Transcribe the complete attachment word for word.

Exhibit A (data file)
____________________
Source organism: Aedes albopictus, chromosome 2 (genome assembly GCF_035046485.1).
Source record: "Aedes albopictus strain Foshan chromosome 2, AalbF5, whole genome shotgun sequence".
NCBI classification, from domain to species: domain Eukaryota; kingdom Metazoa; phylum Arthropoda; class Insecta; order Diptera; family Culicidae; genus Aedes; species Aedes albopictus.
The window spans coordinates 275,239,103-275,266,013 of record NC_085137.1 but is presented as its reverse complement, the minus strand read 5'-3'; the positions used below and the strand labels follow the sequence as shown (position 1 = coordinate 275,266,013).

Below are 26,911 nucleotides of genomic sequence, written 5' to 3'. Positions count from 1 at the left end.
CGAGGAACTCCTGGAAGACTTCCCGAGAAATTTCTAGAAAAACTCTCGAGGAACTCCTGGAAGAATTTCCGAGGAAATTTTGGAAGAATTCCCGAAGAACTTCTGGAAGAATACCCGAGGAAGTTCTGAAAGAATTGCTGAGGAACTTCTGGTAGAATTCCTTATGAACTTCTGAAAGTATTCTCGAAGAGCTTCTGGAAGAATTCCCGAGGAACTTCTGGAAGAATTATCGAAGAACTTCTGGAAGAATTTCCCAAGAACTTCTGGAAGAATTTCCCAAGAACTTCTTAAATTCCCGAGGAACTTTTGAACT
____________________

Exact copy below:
Source organism: Aedes albopictus, chromosome 2 (genome assembly GCF_035046485.1).
Source record: "Aedes albopictus strain Foshan chromosome 2, AalbF5, whole genome shotgun sequence".
NCBI classification, from domain to species: domain Eukaryota; kingdom Metazoa; phylum Arthropoda; class Insecta; order Diptera; family Culicidae; genus Aedes; species Aedes albopictus.
The window spans coordinates 275,239,103-275,266,013 of record NC_085137.1 but is presented as its reverse complement, the minus strand read 5'-3'; the positions used below and the strand labels follow the sequence as shown (position 1 = coordinate 275,266,013).

Below are 26,911 nucleotides of genomic sequence, written 5' to 3'. Positions count from 1 at the left end.
CGAGGAACTCCTGGAAGACTTCCCGAGAAATTTCTAGAAAAACTCTCGAGGAACTCCTGGAAGAATTTCCGAGGAAATTTTGGAAGAATTCCCGAAGAACTTCTGGAAGAATACCCGAGGAAGTTCTGAAAGAATTGCTGAGGAACTTCTGGTAGAATTCCTTATGAACTTCTGAAAGTATTCTCGAAGAGCTTCTGGAAGAATTCCCGAGGAACTTCTGGAAGAATTATCGAAGAACTTCTGGAAGAATTTCCCAAGAACTTCTGGAAGAATTTCCCAAGAACTTCTTAAATTCCCGAGGAACTTTTGAACT